A team of researchers from the University of Queensland, WCS, and other organizations, conducting a first-of-its-kind analysis, found that Indigenous Peoples’ lands are critical to the survival of thousands of species of Threatened and Endangered wildlife.

Publishing their results in the journal, Conservation Biology, the team overlaid maps of Indigenous Peoples’ lands and habitat data for 4,460 mammal species assessed by the International Union for Conservation of Nature to estimate the overlap of each species’ within these lands.

They found that 2,175 mammal species – around 49 per cent of the total species accurately mapped – have 10 per cent or more of their ranges in Indigenous Peoples’ lands. Of those, some 646 species – around 14 per cent of the total species tracked – have more than half of their ranges within these lands.

Until this study, information on species composition within Indigenous Peoples’ lands on a global scale remained largely unknown. Although the maps of Indigenous Peoples’ lands are still incomplete, the data used are the best available. It is clear that the maps used in this study reflect only a subset of Indigenous Peoples’ lands on a global scale, which further reinforces how critical the protection of those lands and the recognition of the rights of Indigenous Peoples are to the conservation of biodiversity on a global scale.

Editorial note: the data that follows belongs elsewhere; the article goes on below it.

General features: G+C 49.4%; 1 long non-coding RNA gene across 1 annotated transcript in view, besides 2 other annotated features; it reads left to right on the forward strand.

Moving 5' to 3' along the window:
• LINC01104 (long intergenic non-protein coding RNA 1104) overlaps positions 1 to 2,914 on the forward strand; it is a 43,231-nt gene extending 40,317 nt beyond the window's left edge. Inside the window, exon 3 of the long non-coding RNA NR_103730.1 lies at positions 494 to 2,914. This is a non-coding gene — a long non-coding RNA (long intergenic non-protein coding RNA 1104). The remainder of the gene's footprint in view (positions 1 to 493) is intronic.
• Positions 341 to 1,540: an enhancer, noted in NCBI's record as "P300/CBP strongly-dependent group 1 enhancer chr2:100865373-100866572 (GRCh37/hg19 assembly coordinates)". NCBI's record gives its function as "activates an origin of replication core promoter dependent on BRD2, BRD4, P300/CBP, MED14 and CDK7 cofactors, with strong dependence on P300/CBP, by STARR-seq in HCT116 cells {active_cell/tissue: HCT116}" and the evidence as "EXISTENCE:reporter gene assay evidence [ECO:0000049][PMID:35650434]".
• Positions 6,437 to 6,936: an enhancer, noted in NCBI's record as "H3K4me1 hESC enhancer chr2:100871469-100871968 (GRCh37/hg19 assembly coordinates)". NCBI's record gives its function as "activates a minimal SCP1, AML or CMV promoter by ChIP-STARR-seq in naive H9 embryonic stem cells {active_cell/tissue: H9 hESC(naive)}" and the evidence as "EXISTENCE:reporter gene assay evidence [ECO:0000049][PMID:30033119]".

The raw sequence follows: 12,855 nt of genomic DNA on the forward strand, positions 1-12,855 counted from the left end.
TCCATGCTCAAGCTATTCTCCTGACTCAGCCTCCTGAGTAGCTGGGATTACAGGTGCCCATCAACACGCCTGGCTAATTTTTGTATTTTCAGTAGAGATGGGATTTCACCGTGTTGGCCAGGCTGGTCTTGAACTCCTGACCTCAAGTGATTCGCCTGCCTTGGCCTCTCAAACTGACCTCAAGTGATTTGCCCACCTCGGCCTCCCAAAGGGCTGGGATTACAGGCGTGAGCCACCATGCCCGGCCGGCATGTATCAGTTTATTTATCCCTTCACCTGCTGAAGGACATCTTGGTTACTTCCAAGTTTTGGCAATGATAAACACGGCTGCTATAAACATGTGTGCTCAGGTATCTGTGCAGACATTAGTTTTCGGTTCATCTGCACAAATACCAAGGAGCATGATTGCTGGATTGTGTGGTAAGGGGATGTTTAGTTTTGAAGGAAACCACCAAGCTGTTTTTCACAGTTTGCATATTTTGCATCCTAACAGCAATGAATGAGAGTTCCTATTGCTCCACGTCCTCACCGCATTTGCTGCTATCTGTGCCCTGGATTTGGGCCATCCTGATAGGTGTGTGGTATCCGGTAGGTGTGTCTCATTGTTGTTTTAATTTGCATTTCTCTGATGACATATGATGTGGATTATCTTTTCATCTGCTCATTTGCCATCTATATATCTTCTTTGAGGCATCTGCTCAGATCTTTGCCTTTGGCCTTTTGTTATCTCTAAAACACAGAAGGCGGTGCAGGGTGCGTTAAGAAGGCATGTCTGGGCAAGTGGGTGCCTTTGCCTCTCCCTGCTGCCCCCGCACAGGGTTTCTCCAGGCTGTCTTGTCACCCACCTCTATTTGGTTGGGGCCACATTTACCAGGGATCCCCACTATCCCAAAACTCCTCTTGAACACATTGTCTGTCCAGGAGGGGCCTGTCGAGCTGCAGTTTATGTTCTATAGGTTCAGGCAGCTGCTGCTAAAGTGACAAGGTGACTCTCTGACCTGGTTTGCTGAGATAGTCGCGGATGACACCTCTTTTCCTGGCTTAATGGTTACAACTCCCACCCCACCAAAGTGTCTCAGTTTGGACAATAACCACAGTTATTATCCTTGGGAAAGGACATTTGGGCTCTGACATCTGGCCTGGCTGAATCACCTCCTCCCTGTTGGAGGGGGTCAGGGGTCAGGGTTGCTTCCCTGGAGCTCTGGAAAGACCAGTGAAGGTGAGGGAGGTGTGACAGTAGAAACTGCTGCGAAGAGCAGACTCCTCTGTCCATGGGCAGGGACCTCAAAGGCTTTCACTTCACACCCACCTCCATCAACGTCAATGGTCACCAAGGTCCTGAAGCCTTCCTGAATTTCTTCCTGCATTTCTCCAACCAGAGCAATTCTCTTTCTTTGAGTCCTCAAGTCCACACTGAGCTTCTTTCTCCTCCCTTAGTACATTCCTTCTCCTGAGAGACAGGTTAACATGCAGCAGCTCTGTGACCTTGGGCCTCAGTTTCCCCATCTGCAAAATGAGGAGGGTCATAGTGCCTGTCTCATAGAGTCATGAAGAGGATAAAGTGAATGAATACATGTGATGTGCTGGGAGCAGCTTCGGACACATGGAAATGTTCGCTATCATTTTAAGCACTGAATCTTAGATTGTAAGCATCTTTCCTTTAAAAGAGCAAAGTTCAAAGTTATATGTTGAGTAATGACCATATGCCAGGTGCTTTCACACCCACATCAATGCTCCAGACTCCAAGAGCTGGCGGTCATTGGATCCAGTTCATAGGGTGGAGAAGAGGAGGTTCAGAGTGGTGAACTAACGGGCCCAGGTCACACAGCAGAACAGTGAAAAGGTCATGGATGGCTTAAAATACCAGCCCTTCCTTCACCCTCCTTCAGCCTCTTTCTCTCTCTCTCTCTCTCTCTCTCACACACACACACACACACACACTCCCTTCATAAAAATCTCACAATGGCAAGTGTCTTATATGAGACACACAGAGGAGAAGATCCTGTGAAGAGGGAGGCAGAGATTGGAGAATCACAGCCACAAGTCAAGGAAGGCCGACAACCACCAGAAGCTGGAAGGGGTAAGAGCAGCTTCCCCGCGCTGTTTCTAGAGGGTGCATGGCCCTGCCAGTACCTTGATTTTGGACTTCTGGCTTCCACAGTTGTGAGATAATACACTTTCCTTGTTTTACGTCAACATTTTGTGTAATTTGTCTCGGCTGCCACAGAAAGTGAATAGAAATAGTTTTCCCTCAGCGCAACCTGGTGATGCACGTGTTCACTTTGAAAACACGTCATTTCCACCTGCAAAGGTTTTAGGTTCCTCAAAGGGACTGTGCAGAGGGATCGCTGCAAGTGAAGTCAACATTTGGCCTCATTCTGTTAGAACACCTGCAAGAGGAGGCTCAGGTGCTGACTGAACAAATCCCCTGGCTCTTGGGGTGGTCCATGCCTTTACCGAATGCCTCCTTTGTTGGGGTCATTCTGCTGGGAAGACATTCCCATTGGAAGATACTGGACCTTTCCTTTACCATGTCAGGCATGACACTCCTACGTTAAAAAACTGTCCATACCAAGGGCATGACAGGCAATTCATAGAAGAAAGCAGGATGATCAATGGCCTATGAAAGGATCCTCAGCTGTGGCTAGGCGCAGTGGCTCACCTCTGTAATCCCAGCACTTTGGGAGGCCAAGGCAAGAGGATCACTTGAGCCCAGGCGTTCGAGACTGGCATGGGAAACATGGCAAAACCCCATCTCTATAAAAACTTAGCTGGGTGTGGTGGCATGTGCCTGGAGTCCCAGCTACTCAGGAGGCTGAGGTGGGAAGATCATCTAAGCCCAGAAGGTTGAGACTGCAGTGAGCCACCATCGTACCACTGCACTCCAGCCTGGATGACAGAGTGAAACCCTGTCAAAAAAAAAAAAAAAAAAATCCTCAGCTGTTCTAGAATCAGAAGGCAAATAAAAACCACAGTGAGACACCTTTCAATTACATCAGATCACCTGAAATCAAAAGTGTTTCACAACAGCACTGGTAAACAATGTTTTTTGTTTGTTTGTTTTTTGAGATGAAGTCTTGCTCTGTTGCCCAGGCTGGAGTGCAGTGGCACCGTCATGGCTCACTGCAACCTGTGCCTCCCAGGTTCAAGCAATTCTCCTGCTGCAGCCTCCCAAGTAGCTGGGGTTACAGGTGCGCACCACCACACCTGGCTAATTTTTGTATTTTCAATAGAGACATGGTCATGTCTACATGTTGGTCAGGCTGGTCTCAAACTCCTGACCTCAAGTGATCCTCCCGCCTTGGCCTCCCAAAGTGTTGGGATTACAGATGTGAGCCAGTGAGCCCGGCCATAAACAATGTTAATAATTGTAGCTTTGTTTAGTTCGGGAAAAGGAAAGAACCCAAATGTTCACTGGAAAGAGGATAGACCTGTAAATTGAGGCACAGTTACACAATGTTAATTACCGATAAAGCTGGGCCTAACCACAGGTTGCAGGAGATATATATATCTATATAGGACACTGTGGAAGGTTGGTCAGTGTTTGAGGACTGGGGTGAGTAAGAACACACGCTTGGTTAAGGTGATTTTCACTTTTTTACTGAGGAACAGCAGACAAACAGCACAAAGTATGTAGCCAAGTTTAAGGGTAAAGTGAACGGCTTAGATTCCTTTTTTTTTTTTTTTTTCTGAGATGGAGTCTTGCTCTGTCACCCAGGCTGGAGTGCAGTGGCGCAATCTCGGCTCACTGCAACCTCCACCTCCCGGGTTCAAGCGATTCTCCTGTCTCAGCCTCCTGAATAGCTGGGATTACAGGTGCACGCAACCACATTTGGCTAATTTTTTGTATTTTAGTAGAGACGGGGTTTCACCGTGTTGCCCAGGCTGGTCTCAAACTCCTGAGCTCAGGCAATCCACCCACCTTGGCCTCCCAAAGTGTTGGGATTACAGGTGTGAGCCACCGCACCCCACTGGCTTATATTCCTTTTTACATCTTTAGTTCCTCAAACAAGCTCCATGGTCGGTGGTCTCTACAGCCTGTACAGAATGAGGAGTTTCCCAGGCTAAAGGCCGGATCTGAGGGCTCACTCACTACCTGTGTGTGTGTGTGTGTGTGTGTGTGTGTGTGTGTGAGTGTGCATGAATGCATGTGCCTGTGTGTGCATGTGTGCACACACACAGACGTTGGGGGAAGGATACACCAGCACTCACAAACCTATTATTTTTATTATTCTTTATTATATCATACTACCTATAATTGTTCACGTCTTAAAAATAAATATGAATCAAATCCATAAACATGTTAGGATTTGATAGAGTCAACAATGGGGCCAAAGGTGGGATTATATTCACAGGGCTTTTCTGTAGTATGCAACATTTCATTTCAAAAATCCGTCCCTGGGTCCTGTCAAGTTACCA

The study underscores that Indigenous Peoples and their lands are crucial for the long‐term persistence of Earth's biodiversity and ecosystem services. Indigenous Peoples’ lands cover over one-quarter of the Earth’s surface, a significant proportion of which is still free from industrial-level human impacts.

Said the study’s senior author, James Watson of WCS and University of Queensland: “These results show just how important indigenous lands are for conservation of mammals. As the biodiversity crisis accelerates, we must recognize that an essential ingredient to stopping the loss is greater recognition and support for Indigenous People’s rights to and relationships with their land.”

The authors say that Indigenous Peoples and their lands are crucial to the successful implementation of international conservation and sustainable development agendas, including the United Nations General Assembly and the Convention on Biological Diversity.

Across the planet, WCS works with Indigenous Peoples and local communities to achieve a shared vision for a more secure and resilient future, where wildlife remains a visible, thriving, and culturally valued part of the wild places where our partners live and we work.